Our results showed that aqueous dandelion root extract (DRE) efficiently and selectively triggers programmed cell death pathways in in-vitro and in-vivo colorectal cancer models. The results confirmed our hypothesis that the molecular complexity of the DRE extract is responsible for its anti-cancer activity, as it allows the engaging of multiple signaling pathways in cancer cells, including the mitochondria. Therefore, we can conclude that DRE, as a complex mixture might provide a complementary alternative to currently available chemotherapies. With these results, DRE is approved by Health Canada for Phase I clinical trials in hematological cancers. Their use might prove not only efficacious, but also associated with fewer and less severe side-effects and, thus, improve the quality of life and possibly increase the lifespan of cancer patients.

Do diligent research into your herbal practitioners. Take into account the quality and freshness of the herb. Was it harvested at the proper time of the year and was there is integrity in the manner the herbalist harvest, dried and stored their medicine to avoid cross contamination or micro-contaminates?


Toxicity and warnings

Data on safe doses of dandelion supplements are limited but so far no reports of toxicity has arisen making the FDA label it non toxic and safe for human consumption. Dandelion supplements can cause allergic reactions in some people. People should not use dandelion supplements if they are sensitive to dandelions or certain other plants, such as ragweed, daisies, or chrysanthemums, or marigolds.

People trying supplements should follow instructions on the bottle for recommended doses and always speak to a doctor before taking them.



Harvesting Dandelion:

Roots + Greens:

When harvesting dandelion it important to look for thick rich in nutrient soil that is free of pesticides and contaminates. Bring along a sturdy fork to harvest because the tap root is strong and grounded. For medicinal harvesting it is best to do it from late fall to early spring. This is when the stems and flowers are dormant and the root is at its most nutritional density. For medicinal use, most sources say fall harvest is best. This is because the levels of inulin (insoluble fiber) are higher and the fructose levels are lower. This is due to the cold temperatures converting the fructose to inulin [9]. Harvesting after a rain will make the extraction easier. You want the extraction to go as smoothly as possible to prevent unnecessary damage to the primary root. The branch roots left behind in the soil will produce new primary roots. Caution: Unnecessary damage to the primary root will make it bleed its sap, which stores most of its medicinal properties.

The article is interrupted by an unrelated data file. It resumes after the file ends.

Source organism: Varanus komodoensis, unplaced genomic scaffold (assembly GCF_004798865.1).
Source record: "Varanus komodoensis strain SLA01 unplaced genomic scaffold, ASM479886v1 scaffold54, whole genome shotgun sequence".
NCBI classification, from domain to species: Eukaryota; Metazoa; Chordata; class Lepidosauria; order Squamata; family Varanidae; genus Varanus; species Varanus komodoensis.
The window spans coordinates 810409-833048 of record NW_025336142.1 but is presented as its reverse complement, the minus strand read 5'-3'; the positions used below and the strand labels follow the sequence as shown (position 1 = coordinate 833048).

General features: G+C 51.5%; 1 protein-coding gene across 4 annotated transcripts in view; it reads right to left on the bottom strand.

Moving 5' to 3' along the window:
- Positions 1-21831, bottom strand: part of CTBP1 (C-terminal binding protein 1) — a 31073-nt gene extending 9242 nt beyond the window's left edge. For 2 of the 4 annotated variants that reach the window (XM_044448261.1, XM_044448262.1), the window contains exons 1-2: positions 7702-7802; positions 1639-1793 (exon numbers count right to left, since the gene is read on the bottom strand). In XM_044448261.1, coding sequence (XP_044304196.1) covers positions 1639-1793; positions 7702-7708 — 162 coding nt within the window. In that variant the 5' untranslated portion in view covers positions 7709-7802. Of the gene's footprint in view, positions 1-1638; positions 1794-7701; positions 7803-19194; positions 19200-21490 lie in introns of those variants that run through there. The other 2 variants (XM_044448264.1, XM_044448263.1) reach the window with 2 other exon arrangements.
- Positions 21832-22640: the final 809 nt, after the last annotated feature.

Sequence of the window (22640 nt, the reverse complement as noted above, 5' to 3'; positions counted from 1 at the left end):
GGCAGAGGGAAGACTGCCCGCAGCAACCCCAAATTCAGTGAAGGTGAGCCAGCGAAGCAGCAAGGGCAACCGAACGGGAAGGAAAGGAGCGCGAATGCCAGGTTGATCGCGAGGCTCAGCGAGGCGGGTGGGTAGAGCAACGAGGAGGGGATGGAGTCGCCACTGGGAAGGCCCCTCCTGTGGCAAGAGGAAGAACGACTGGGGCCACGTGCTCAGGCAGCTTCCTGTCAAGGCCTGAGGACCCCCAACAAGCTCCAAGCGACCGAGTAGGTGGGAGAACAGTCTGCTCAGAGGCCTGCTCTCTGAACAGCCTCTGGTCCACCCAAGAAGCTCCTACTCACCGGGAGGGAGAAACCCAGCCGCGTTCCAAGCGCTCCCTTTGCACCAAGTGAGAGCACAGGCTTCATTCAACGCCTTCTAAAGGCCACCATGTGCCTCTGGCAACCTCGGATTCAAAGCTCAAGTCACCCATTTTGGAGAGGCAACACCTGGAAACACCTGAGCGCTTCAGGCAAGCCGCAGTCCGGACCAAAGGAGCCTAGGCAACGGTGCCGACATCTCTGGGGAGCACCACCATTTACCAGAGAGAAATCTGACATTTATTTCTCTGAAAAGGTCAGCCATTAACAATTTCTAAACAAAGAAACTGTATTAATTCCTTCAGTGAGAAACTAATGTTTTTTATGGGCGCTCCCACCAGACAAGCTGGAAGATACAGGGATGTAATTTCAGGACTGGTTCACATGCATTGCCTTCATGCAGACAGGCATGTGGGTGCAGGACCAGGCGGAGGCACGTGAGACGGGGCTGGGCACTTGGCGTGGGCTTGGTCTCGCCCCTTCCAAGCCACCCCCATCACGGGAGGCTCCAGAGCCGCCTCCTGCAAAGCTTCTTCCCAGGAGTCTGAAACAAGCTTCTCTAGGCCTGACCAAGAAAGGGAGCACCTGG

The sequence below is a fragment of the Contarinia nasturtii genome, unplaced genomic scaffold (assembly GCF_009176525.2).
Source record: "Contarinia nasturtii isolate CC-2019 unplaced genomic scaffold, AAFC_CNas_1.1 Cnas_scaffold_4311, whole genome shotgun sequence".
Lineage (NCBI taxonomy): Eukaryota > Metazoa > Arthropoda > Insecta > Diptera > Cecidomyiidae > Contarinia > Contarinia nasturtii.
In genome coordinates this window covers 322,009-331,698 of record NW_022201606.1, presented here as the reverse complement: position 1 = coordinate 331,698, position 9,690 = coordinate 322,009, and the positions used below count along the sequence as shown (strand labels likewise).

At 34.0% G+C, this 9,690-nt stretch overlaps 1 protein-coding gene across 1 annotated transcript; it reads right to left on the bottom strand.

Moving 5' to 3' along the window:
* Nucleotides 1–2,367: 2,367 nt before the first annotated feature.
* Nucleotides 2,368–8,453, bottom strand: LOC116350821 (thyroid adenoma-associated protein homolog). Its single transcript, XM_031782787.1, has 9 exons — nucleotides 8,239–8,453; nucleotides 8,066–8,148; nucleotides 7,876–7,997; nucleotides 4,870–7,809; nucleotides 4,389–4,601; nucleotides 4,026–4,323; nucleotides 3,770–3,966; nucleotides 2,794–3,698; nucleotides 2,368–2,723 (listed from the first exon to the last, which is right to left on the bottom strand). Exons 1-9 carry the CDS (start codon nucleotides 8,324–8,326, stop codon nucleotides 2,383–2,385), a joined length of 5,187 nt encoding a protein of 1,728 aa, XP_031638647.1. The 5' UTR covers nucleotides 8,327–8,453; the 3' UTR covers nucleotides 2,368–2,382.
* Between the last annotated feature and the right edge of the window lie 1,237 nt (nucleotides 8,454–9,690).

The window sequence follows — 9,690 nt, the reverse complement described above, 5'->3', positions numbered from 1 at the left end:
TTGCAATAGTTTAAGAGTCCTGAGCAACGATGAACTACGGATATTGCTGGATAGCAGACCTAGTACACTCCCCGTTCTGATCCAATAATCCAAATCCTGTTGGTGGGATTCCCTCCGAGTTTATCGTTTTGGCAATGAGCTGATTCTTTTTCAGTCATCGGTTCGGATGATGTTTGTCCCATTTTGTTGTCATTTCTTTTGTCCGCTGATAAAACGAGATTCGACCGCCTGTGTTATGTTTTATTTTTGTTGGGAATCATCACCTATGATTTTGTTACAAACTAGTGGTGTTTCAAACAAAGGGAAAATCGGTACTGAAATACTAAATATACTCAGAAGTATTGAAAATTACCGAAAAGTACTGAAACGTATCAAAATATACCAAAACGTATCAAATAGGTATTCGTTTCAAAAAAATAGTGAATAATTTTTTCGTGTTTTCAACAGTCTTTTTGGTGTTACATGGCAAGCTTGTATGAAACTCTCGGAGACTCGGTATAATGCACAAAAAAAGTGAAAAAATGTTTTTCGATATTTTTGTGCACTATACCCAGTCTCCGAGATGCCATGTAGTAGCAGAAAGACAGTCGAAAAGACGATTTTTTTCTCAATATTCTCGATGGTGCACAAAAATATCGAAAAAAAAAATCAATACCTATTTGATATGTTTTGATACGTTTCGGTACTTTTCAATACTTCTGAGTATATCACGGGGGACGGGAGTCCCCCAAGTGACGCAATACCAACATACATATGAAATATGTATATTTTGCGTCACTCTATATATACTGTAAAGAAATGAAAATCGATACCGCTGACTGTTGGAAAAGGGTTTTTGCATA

To dry and store roots:

Rinse the roots thoroughly, cut into 1 inch wide by 3 inch long sections, place them in a heat free dehydration chamber to dry or place in brown paper bag and store in dark place for 1 week

Use within 1 year, store in a brown paper bag and label with the genus, species if you know it, part of the plant, and the date you harvested.

To dry and store leaves:

Rinse the leaves thoroughly, tie the end of the leaves with hemp chord, hand in a dark sterile cabinet for 1 weeks until dried. Use within 1 year, store in a brown paper bag and label with the genus, species if you know it, part of the plant, and the date you harvested.


Stems + Flowers:

Stems and flowers hold the most nutritional value in early spring. This rings true for the bees as well. It is my personal belief to leave the most nutrient dense flowers for the hard working pollinators since their food source is dwindling. But if you need dandelion flowers for medicinal purposes the best time to harvest is early spring. Cut the flowers off, use fresh in extractions and foods. Once they dry they turn to white seed. If this happens Kindly disperse the seed throughout your heard for more flowers to come in the latter months.



DIY SPRING EXTRACTIONS

Brought to you by Holistic Hut



Dandelion Root Tincture

You will need:

-Sterile Mason Jar (with an airtight lid)

-100 proof vodka

-Dandelion Root

-Label

-Pen


Instructions:

-Clean and cut the dandelion root

-Place in brown paper bag and store in dry cabinet for 1 week to dry -Once the roots have drive, place in sterile mason jar

-add the alcohol at a 5 to 1 ratio (i.e. 5 cups of vodka to 1 cup of dried roots). -If you are using fresh roots, use a 2 to 1 ratio instead (i.e. 2 cups of vodka to 1 cup of fresh roots)

-Label with the Genus and Species of the plant, identify the plant part,include the date you started the tincture.

-Store in a dark for 6-8 weeks (4 weeks if used fresh root) Shake once every 4 days.

-Strain plant material and bottle tincture into glass amber bottles -Label bottles with the above information. Use within one year for most potent medicine.